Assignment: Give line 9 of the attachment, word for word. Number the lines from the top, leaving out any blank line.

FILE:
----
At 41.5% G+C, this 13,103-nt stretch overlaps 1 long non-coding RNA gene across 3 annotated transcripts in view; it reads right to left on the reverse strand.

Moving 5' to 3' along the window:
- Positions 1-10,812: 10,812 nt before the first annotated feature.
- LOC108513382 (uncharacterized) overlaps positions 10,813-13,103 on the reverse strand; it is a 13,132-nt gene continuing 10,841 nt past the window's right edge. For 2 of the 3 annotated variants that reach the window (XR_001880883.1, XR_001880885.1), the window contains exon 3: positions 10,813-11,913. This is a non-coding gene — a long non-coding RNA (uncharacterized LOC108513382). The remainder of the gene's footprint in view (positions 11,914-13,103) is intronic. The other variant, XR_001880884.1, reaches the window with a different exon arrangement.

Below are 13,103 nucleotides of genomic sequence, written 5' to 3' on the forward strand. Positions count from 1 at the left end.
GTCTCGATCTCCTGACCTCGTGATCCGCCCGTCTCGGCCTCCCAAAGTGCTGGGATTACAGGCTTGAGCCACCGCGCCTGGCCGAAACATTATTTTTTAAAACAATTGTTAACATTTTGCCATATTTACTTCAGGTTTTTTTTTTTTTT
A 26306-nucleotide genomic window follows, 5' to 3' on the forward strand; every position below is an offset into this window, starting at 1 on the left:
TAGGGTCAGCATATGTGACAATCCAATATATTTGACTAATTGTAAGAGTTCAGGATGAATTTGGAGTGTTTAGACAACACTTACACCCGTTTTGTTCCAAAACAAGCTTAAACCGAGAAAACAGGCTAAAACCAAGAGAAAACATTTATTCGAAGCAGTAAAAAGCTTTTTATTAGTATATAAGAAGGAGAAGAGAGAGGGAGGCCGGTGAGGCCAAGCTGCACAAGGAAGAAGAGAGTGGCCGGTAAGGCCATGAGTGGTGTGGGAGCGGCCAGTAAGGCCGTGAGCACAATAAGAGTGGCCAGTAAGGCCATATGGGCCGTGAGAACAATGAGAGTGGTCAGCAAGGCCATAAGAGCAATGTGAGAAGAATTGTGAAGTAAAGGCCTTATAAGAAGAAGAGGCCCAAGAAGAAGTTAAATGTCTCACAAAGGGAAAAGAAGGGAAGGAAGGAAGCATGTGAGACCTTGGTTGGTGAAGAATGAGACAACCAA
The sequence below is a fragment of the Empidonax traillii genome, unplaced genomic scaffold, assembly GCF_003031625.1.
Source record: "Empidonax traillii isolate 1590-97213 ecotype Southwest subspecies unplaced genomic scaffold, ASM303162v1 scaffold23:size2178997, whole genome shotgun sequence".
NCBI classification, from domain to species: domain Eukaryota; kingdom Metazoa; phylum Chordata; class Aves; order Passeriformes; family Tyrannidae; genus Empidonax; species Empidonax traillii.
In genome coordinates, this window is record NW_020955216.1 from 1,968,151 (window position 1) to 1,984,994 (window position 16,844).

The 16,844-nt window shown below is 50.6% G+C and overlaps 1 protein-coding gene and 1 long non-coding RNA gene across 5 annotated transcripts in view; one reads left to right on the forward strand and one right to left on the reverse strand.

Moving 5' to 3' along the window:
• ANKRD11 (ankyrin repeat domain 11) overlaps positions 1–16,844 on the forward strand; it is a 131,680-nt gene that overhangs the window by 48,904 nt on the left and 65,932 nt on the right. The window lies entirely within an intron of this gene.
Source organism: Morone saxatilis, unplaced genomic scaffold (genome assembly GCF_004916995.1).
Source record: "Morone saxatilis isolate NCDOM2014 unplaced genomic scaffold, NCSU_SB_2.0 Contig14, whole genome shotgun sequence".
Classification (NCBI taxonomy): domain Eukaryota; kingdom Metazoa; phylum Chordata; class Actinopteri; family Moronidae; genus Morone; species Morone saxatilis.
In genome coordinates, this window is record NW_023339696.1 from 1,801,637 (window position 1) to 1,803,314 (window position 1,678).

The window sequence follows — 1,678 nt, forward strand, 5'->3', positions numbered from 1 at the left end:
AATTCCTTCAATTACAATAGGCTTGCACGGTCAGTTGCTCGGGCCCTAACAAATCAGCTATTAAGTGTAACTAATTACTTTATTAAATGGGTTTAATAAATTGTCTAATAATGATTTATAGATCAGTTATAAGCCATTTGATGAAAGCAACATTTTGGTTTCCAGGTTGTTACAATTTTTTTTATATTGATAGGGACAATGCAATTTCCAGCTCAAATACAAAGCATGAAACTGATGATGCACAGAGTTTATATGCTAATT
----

The sequence below is a fragment of the Empidonax traillii genome, unplaced genomic scaffold, assembly GCF_003031625.1.